Why Drake is considered a “culture vulture”
(Credit: The Come Up Show)

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Why Drake is considered a "culture vulture"

Drake has had a long and exciting career. The Canadian rapper and singer has become one of the most decorated artists in hip-hop, with four Grammy awards, 13 BET awards and a whopping 34 Billboard awards. However, his perceived creativity has consistently been under scrutiny from people worldwide.

Graham has long claimed he is a fan of all types of music. However, his attempts to make, incorporate, and profit from culture and genres of music he has no knowledge of have caused many to see him as someone who dilutes rich and culturally significant sonics for his own profit. 

Most consider Drake a hip-hop artist. However, during his 15-year career, he has had suspicious stints making other genres before returning to his staple trap-soul style. Although rap music is one of the most dominant styles of music, its current homogeneity has caused many to look at newer and more exciting genres such as Afrobeat, Amapiano and UK Drill.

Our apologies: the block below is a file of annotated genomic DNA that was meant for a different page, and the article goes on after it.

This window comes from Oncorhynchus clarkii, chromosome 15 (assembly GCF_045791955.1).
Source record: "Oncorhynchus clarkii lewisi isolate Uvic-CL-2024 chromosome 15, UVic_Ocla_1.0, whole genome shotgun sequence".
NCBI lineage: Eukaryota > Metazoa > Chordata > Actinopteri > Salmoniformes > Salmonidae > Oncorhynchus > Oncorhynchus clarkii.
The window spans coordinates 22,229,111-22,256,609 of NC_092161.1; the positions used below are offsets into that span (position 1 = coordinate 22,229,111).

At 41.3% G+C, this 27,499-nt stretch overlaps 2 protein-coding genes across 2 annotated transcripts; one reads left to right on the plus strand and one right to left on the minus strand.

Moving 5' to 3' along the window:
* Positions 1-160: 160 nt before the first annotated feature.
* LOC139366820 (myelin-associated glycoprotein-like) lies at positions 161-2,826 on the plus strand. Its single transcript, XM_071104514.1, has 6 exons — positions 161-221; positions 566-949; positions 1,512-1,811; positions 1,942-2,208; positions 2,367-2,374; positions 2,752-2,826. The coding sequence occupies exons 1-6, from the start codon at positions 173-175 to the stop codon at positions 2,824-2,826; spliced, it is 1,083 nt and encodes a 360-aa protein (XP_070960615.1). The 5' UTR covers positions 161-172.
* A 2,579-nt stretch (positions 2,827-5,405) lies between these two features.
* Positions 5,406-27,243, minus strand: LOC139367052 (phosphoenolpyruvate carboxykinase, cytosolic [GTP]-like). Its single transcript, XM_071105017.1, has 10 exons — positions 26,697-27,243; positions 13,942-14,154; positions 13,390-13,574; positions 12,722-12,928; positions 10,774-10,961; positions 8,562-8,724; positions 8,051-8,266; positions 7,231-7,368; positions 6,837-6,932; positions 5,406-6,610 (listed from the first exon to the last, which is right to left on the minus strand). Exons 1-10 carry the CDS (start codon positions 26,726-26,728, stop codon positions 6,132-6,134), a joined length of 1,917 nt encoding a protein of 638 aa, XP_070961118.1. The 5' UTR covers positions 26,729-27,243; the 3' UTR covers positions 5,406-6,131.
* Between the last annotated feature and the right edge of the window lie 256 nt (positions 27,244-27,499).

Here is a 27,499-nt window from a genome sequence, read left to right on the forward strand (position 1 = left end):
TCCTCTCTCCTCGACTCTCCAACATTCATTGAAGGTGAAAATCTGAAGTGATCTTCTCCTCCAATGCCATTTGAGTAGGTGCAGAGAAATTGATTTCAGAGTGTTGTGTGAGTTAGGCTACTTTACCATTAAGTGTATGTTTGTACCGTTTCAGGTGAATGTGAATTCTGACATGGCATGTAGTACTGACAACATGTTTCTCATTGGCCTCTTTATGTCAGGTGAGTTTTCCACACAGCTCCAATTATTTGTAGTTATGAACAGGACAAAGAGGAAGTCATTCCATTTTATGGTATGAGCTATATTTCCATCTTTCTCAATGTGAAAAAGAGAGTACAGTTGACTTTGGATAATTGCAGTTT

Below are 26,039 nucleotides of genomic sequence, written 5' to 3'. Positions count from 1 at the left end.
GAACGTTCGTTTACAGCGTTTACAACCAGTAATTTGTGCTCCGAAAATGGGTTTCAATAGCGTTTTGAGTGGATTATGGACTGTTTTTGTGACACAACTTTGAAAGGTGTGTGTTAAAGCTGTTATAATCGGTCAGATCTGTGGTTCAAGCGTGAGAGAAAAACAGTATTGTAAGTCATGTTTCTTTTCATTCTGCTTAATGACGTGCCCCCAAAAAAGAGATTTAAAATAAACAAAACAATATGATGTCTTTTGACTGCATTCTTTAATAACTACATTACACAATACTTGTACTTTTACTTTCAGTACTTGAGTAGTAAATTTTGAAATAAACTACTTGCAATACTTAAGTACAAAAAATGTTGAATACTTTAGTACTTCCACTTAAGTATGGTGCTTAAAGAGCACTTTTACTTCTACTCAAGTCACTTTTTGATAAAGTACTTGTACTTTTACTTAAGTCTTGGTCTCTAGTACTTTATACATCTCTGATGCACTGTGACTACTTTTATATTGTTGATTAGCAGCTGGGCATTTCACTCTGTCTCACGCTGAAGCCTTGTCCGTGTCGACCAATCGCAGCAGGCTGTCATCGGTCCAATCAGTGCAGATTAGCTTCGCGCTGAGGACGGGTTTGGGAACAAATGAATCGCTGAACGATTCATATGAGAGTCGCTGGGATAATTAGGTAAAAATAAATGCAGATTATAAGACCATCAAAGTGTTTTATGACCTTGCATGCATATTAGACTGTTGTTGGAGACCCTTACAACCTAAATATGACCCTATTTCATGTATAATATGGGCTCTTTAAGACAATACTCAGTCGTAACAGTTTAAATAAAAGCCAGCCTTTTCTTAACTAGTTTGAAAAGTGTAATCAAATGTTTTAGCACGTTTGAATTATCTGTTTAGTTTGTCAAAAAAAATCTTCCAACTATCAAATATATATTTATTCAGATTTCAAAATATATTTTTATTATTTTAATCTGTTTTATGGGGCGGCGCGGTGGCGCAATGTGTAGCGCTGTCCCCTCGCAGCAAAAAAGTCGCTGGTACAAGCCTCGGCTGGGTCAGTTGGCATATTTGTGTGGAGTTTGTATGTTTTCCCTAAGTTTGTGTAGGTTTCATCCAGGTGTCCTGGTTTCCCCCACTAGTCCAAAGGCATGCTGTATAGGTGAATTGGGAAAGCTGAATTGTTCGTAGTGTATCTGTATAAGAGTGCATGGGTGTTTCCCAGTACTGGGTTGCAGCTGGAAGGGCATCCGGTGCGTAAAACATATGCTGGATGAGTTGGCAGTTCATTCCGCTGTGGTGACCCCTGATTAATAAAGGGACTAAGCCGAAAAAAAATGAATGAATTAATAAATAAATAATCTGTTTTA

The uproar concerning Graham’s exploration of other genres is due to his suspicious timing. Whether its Grime, Afrobeat, Amapiano or Drill, the Toronto native only seems to incorporate elements from different genres when they are at the peak of their popularity.

In 2014 the ‘Best I Ever Had’ act was inserting himself into the fold of Grime. However, when the buzz was no longer there, in 2018, he hopped onto Afrobeat. In 2020 he began attempting to make UK Drill, and his 2022 project Honestly, Nevermind featured production Amapiano producers such as Black Coffee, Tresor and Sona. 

This experimentation has polarised fans for years. Graham has even been accused of stealing cadences from other rappers, such as XXXTentacion. Some claim the artist is merely embracing and supporting these various artists and their culture, while others suspect it is slightly more insidious.

Regardless of if it is appreciation or appropriation, the genre-hopping and latching onto different movements have made many unsure of Graham, and as such, over the years, he has earned himself the title of “Culture Vulture.”